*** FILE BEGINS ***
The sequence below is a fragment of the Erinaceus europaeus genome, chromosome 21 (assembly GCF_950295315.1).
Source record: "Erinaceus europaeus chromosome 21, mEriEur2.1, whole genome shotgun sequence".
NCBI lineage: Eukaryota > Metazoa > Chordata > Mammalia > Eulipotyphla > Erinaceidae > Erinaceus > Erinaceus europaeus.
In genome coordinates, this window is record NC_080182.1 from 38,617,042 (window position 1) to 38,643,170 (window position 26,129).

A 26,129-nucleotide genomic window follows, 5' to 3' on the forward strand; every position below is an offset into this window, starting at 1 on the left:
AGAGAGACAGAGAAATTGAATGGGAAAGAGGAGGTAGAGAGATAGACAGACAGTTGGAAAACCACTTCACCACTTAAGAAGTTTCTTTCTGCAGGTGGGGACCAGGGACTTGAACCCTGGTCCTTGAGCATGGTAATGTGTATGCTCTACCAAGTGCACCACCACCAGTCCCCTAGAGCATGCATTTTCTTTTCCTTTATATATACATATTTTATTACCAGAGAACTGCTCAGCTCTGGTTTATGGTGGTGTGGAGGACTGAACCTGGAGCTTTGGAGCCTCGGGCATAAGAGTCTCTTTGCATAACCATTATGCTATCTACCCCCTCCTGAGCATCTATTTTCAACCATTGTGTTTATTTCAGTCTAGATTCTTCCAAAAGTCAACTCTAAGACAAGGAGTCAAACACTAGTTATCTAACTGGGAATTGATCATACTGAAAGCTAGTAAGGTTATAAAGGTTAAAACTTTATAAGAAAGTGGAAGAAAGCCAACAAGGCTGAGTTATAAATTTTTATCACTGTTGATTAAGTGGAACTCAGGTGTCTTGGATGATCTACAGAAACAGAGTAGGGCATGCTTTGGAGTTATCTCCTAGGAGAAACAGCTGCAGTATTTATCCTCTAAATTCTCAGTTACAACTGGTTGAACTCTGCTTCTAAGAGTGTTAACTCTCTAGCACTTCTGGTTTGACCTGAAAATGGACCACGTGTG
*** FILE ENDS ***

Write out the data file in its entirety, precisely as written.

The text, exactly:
The sequence below is a fragment of the Erinaceus europaeus genome, chromosome 21 (assembly GCF_950295315.1).
Source record: "Erinaceus europaeus chromosome 21, mEriEur2.1, whole genome shotgun sequence".
NCBI lineage: Eukaryota > Metazoa > Chordata > Mammalia > Eulipotyphla > Erinaceidae > Erinaceus > Erinaceus europaeus.
In genome coordinates, this window is record NC_080182.1 from 38,617,042 (window position 1) to 38,643,170 (window position 26,129).

A 26,129-nucleotide genomic window follows, 5' to 3' on the forward strand; every position below is an offset into this window, starting at 1 on the left:
AGAGAGACAGAGAAATTGAATGGGAAAGAGGAGGTAGAGAGATAGACAGACAGTTGGAAAACCACTTCACCACTTAAGAAGTTTCTTTCTGCAGGTGGGGACCAGGGACTTGAACCCTGGTCCTTGAGCATGGTAATGTGTATGCTCTACCAAGTGCACCACCACCAGTCCCCTAGAGCATGCATTTTCTTTTCCTTTATATATACATATTTTATTACCAGAGAACTGCTCAGCTCTGGTTTATGGTGGTGTGGAGGACTGAACCTGGAGCTTTGGAGCCTCGGGCATAAGAGTCTCTTTGCATAACCATTATGCTATCTACCCCCTCCTGAGCATCTATTTTCAACCATTGTGTTTATTTCAGTCTAGATTCTTCCAAAAGTCAACTCTAAGACAAGGAGTCAAACACTAGTTATCTAACTGGGAATTGATCATACTGAAAGCTAGTAAGGTTATAAAGGTTAAAACTTTATAAGAAAGTGGAAGAAAGCCAACAAGGCTGAGTTATAAATTTTTATCACTGTTGATTAAGTGGAACTCAGGTGTCTTGGATGATCTACAGAAACAGAGTAGGGCATGCTTTGGAGTTATCTCCTAGGAGAAACAGCTGCAGTATTTATCCTCTAAATTCTCAGTTACAACTGGTTGAACTCTGCTTCTAAGAGTGTTAACTCTCTAGCACTTCTGGTTTGACCTGAAAATGGACCACGTGTG